I saw subgradient optimization of a function $f$ described as the following algorithm:

  1. start with any $\lambda^{(0)} \ge 0$ then repeat the following for $i = 1, 2, \dots$
  2. compute a subgradient $g$ for $f$ at $f(\lambda^{(i)})$
  3. set $\lambda^{(i+1)} = \max\{0, \lambda^{(i)} - t_ig\}$

What happens if $f(\lambda^{(i)})$ is undefined at any point? Can we project $\lambda^{(i)}$ to the domain of $f$? Will this maintain the theoretical guarantees of the algorithm?

Example: If we use subgradient optimization to find the minimum of $f=\{\lambda \mapsto -\lambda : 0 \le \lambda \le 1\}$ and pick $\lambda^{(0)} := 3$ this happens immediately. If we pick $\lambda^{(0)}$ to have a defined value, say $\lambda^{(0)} := 0.5$, we could still have a subgradient of $g=-1$ and a step size of $t:=2.5$. The next value would then also be $\lambda^{(1)} = \lambda^{(0)} - tg = 3$ with the same problem.

  • $\begingroup$ This is a projected subgradient algorithm for a problem with the constraint $\lambda \geq 0$. It's designed to work with functions that have subgradients at every point where $\lambda \geq 0$ and avoids points that don't satisfy that constraint. As stated in the algorithm, you need to start with a feasible $\lambda$. $\endgroup$ – Brian Borchers Aug 10 '18 at 15:02
  • $\begingroup$ Thanks. The problem I see is that even if you start with feasible point, the update with the gradient might move the point outside of the feasible region. In my second example, I started with 0.5 which is feasible and ended up with 3 which is not feasible. You mentioned people.brunel.ac.uk/~mastjjb/jeb/natcor_ip_rest.pdf to me in another question, but the description of the algorithm there also does not have a special case for this. All descriptions of the method I saw so far seem incomplete in that regard, i.e., they would fail on the example above. $\endgroup$ – Flogo Aug 10 '18 at 15:30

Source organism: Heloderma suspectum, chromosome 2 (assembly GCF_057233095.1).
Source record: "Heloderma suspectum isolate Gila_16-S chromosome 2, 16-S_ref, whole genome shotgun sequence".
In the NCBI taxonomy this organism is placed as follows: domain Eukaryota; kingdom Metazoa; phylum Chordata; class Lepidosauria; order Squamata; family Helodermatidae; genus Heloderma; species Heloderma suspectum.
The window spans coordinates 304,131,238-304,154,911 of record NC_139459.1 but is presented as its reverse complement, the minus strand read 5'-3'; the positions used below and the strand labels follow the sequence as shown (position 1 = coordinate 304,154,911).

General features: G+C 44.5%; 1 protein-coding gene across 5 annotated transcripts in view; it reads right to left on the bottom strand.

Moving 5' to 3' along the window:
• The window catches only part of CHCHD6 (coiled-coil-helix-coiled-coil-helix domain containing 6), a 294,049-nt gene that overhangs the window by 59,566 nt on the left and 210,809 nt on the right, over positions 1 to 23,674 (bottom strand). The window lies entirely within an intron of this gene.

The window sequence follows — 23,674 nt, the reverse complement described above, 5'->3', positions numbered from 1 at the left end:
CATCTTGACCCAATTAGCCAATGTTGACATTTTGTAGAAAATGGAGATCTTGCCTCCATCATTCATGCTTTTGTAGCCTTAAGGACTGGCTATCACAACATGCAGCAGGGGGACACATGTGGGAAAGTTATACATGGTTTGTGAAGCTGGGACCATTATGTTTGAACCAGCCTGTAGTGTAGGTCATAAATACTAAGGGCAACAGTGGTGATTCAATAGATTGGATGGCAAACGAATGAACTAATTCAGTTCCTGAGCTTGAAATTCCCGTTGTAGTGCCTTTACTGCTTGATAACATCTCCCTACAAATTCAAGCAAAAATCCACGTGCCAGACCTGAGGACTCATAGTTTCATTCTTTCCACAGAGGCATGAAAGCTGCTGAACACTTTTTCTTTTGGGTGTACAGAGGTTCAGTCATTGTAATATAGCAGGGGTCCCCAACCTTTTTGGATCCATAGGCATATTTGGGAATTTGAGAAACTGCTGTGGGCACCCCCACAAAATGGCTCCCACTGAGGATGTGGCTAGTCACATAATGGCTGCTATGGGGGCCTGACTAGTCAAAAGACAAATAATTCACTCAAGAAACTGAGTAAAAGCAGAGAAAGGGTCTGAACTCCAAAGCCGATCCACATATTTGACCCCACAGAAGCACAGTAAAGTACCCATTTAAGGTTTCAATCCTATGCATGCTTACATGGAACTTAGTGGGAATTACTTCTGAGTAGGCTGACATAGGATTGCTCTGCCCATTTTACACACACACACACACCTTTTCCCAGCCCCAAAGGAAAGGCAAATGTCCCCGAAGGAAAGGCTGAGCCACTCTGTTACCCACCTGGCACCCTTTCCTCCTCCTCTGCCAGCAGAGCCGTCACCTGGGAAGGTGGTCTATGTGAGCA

• $\begingroup$ Is there a book that describes projected subgradient algorithms? In particular, do they come with the same guarantees as the normal subgradient algorithm about the limit of the value for appropriate step sizes? $\endgroup$ – Flogo Aug 10 '18 at 15:32
  • $\begingroup$ Amir Beck's recent SIAM textbook on convex optimization would be a good place to start. $\endgroup$ – Brian Borchers Aug 10 '18 at 16:12

Your Answer

By clicking "Post Your Answer", you acknowledge that you have read our updated terms of service, privacy policy and cookie policy, and that your continued use of the website is subject to these policies.

Browse other questions tagged or ask your own question.